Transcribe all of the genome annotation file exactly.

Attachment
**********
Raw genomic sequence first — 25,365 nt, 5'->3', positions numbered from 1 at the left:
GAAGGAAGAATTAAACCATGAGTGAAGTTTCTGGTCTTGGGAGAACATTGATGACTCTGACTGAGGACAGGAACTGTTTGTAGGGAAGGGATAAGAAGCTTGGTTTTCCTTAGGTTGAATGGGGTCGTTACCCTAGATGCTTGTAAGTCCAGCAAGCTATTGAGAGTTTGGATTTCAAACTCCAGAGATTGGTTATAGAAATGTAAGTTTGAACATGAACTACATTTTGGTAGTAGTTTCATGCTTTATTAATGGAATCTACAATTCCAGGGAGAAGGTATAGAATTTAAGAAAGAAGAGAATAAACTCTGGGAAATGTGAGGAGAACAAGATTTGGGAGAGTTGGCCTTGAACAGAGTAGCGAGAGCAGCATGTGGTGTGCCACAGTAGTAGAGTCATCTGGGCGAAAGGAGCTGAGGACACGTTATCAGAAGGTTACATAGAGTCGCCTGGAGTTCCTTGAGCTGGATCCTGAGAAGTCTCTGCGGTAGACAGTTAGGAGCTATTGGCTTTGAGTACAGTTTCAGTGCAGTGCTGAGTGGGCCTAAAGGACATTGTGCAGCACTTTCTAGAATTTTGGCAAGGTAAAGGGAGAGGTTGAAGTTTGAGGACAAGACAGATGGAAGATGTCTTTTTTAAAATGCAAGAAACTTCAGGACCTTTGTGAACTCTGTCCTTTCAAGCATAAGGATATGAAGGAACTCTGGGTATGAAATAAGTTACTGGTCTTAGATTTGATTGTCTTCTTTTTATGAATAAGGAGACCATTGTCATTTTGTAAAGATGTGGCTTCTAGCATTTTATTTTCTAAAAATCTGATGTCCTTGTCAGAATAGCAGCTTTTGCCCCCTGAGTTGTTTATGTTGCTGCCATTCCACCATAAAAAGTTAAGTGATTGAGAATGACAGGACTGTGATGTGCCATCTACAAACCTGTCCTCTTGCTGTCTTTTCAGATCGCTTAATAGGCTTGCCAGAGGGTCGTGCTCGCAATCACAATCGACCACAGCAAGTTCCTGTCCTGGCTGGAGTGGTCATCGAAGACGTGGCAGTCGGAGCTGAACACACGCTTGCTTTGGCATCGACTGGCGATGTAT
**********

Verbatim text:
Raw genomic sequence first — 25,365 nt, 5'->3', positions numbered from 1 at the left:
GAAGGAAGAATTAAACCATGAGTGAAGTTTCTGGTCTTGGGAGAACATTGATGACTCTGACTGAGGACAGGAACTGTTTGTAGGGAAGGGATAAGAAGCTTGGTTTTCCTTAGGTTGAATGGGGTCGTTACCCTAGATGCTTGTAAGTCCAGCAAGCTATTGAGAGTTTGGATTTCAAACTCCAGAGATTGGTTATAGAAATGTAAGTTTGAACATGAACTACATTTTGGTAGTAGTTTCATGCTTTATTAATGGAATCTACAATTCCAGGGAGAAGGTATAGAATTTAAGAAAGAAGAGAATAAACTCTGGGAAATGTGAGGAGAACAAGATTTGGGAGAGTTGGCCTTGAACAGAGTAGCGAGAGCAGCATGTGGTGTGCCACAGTAGTAGAGTCATCTGGGCGAAAGGAGCTGAGGACACGTTATCAGAAGGTTACATAGAGTCGCCTGGAGTTCCTTGAGCTGGATCCTGAGAAGTCTCTGCGGTAGACAGTTAGGAGCTATTGGCTTTGAGTACAGTTTCAGTGCAGTGCTGAGTGGGCCTAAAGGACATTGTGCAGCACTTTCTAGAATTTTGGCAAGGTAAAGGGAGAGGTTGAAGTTTGAGGACAAGACAGATGGAAGATGTCTTTTTTAAAATGCAAGAAACTTCAGGACCTTTGTGAACTCTGTCCTTTCAAGCATAAGGATATGAAGGAACTCTGGGTATGAAATAAGTTACTGGTCTTAGATTTGATTGTCTTCTTTTTATGAATAAGGAGACCATTGTCATTTTGTAAAGATGTGGCTTCTAGCATTTTATTTTCTAAAAATCTGATGTCCTTGTCAGAATAGCAGCTTTTGCCCCCTGAGTTGTTTATGTTGCTGCCATTCCACCATAAAAAGTTAAGTGATTGAGAATGACAGGACTGTGATGTGCCATCTACAAACCTGTCCTCTTGCTGTCTTTTCAGATCGCTTAATAGGCTTGCCAGAGGGTCGTGCTCGCAATCACAATCGACCACAGCAAGTTCCTGTCCTGGCTGGAGTGGTCATCGAAGACGTGGCAGTCGGAGCTGAACACACGCTTGCTTTGGCATCGACTGGCGATGTAT